While legal services have built in forks in the road that can lead to a significant increase or decrease in work, many of these forks are themselves predictable, and you can ask firms to price each path that they could conceivably walk down. 

For example, many litigation matters settle before trial, so it makes sense to have a price that represents what will happen in that situation.

Further, the type of matter or project can speak volumes about the likelihood of material deviations and the process of aligning the AFA type with the matter type has already progressed us towards a viable solution for changes in scope.

When using a material deviation clause, here are several key principles:

  • Seek to limit renegotiation as much as possible. A good material deviation clause sets boundaries such that the parties do not need to renegotiate the AFA frequently.
  • Do not leave it open ended. If you want to limit renegotiation, you have clearly defined events that can trigger a change in price. Leaving it open ended based on what is fair and reasonable could cause either party to have free reign to ask for frequent adjustment.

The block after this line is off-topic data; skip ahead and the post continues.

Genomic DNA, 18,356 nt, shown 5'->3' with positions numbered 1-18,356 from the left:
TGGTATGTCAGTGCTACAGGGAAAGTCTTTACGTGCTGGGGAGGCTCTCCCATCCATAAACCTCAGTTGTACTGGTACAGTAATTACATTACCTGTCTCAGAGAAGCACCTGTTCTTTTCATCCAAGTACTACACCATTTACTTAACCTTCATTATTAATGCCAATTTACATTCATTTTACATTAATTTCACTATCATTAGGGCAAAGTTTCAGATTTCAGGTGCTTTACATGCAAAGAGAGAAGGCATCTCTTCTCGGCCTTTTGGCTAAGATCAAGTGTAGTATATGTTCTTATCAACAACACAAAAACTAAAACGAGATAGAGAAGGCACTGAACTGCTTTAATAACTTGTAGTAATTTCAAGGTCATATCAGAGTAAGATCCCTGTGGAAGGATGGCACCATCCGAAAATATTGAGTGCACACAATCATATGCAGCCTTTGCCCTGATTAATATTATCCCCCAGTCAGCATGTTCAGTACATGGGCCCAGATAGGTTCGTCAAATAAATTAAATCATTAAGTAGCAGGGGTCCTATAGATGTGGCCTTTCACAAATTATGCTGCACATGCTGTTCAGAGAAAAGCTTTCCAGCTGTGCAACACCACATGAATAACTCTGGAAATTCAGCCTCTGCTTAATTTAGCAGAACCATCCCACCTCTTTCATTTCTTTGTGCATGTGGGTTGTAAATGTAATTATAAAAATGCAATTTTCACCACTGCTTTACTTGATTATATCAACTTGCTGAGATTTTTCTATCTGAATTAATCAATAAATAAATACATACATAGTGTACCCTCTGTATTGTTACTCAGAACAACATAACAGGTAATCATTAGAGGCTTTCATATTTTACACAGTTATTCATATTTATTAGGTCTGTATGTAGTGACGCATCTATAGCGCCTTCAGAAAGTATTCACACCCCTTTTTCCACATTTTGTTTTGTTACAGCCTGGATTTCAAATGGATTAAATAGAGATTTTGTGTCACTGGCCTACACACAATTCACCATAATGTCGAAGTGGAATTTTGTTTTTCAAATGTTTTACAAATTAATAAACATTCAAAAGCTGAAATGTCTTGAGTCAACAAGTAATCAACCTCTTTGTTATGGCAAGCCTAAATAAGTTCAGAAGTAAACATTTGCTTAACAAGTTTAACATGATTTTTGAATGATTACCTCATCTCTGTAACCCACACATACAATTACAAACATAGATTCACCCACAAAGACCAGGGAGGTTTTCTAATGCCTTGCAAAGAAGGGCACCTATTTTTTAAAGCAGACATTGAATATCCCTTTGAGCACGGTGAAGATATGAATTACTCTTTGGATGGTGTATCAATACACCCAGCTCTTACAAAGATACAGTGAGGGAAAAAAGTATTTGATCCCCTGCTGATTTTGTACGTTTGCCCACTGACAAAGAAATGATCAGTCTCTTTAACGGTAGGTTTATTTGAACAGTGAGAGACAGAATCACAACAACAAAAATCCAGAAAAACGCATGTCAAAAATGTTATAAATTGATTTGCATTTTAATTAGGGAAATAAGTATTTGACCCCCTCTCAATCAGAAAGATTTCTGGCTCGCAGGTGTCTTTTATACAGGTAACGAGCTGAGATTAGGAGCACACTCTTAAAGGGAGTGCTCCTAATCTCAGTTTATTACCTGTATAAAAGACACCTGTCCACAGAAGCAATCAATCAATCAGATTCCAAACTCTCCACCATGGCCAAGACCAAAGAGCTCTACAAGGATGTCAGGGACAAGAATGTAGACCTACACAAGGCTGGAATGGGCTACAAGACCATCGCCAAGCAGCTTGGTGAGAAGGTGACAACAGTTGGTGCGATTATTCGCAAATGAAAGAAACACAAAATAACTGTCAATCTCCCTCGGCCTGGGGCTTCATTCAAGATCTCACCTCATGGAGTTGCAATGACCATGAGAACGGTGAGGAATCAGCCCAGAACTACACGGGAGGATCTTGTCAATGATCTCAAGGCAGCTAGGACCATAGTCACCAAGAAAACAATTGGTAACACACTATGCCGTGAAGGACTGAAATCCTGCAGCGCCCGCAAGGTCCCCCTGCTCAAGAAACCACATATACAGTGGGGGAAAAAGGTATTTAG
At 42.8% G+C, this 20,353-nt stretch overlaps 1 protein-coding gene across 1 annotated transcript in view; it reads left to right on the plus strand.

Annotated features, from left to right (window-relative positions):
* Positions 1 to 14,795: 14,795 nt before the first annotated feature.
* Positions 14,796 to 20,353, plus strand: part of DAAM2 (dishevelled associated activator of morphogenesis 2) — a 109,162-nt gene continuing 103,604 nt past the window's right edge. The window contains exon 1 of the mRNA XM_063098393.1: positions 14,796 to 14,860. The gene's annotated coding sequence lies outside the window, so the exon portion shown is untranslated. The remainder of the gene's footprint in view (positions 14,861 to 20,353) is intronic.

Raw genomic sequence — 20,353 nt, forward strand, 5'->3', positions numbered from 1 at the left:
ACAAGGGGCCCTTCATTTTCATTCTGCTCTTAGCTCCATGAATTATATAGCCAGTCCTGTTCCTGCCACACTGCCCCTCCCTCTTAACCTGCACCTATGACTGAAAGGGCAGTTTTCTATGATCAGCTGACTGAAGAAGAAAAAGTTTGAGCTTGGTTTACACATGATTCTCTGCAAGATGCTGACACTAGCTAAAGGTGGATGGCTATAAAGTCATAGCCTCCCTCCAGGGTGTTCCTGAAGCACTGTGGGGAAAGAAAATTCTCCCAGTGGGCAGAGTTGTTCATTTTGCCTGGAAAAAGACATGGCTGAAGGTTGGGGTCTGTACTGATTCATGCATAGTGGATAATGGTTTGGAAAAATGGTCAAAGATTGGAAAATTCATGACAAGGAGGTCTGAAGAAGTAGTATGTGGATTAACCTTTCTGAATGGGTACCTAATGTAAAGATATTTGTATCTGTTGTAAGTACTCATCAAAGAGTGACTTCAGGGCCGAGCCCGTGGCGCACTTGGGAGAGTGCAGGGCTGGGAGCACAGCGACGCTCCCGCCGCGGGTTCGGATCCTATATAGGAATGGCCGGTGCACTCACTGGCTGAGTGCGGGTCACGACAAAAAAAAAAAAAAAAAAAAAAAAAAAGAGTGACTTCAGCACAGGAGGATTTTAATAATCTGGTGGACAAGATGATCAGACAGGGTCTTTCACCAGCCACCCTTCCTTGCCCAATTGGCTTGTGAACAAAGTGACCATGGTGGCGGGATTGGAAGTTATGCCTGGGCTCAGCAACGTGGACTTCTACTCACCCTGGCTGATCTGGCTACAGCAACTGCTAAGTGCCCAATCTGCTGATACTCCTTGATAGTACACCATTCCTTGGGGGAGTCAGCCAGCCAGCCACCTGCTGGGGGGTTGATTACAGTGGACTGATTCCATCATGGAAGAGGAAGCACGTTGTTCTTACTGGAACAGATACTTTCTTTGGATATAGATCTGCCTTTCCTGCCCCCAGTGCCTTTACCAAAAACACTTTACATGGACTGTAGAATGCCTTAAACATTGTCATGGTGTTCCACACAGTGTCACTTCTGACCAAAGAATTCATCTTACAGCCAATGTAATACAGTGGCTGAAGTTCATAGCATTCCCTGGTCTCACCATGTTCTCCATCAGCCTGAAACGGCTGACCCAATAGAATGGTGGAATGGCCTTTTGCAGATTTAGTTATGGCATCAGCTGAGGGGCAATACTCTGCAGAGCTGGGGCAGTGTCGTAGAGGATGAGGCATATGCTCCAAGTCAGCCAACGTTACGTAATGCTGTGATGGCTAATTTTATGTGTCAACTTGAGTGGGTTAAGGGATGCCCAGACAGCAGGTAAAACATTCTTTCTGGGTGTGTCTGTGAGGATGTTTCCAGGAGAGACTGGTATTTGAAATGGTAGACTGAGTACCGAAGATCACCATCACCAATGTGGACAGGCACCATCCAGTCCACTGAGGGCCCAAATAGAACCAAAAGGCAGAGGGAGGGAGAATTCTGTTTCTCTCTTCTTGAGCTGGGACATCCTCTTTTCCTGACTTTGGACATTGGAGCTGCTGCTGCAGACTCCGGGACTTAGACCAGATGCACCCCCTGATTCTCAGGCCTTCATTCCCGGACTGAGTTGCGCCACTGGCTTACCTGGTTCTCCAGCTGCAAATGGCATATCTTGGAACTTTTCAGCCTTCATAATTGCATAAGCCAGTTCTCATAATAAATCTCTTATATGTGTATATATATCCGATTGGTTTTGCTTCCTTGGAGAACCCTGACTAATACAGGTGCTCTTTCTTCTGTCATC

• Keep it simple. If the clause is too complicated to understand, both sides will opt to resort back to the billable hour the next time around.
  • Make it formulaic if possible. While (most) lawyers dislike math, it can certainly be helpful to use a simple formula for pre-determining how the price will change if there is a material deviation. The more we can align on preset mathematical adjustments, the less need there will be to have lengthy AFA renegotiations later.

Learn more about developing material deviation clauses: How to Marry Fixed Fees with Changes in Scope for Legal Services.

Can an AFA be used for complicated legal situations?

Absolutely. Even complicated legal matters often have a few common ways they tend to progress. You may not know exactly how many steps you’ll need to take to resolve a matter, but in most cases, you (or your law firm) have a good idea of how “matters like these usually go.” For that reason, a phased-based fixed fee AFA could be a strong option.